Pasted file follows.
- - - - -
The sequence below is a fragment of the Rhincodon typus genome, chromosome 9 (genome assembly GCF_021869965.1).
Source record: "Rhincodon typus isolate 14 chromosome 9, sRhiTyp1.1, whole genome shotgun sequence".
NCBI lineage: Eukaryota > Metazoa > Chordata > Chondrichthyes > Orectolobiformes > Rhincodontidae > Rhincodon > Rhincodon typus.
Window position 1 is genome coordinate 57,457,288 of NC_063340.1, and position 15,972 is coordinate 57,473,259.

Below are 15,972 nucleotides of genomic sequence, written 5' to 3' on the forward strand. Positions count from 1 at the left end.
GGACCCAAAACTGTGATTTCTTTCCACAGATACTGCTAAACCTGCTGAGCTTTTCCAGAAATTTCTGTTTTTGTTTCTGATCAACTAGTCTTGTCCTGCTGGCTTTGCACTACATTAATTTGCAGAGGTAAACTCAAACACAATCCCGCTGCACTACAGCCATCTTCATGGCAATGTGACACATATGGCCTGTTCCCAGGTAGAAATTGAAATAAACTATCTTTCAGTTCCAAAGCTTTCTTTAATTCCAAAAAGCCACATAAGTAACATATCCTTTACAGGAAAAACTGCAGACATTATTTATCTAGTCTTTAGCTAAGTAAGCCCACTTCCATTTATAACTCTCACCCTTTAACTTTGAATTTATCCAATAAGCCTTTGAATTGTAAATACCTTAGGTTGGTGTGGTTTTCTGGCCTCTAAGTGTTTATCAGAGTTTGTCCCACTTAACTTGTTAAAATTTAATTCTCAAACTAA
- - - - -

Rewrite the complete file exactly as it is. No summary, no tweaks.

The sequence below is a fragment of the Rhincodon typus genome, chromosome 9 (genome assembly GCF_021869965.1).
Source record: "Rhincodon typus isolate 14 chromosome 9, sRhiTyp1.1, whole genome shotgun sequence".
NCBI lineage: Eukaryota > Metazoa > Chordata > Chondrichthyes > Orectolobiformes > Rhincodontidae > Rhincodon > Rhincodon typus.
Window position 1 is genome coordinate 57,457,288 of NC_063340.1, and position 15,972 is coordinate 57,473,259.

Below are 15,972 nucleotides of genomic sequence, written 5' to 3' on the forward strand. Positions count from 1 at the left end.
GGACCCAAAACTGTGATTTCTTTCCACAGATACTGCTAAACCTGCTGAGCTTTTCCAGAAATTTCTGTTTTTGTTTCTGATCAACTAGTCTTGTCCTGCTGGCTTTGCACTACATTAATTTGCAGAGGTAAACTCAAACACAATCCCGCTGCACTACAGCCATCTTCATGGCAATGTGACACATATGGCCTGTTCCCAGGTAGAAATTGAAATAAACTATCTTTCAGTTCCAAAGCTTTCTTTAATTCCAAAAAGCCACATAAGTAACATATCCTTTACAGGAAAAACTGCAGACATTATTTATCTAGTCTTTAGCTAAGTAAGCCCACTTCCATTTATAACTCTCACCCTTTAACTTTGAATTTATCCAATAAGCCTTTGAATTGTAAATACCTTAGGTTGGTGTGGTTTTCTGGCCTCTAAGTGTTTATCAGAGTTTGTCCCACTTAACTTGTTAAAATTTAATTCTCAAACTAA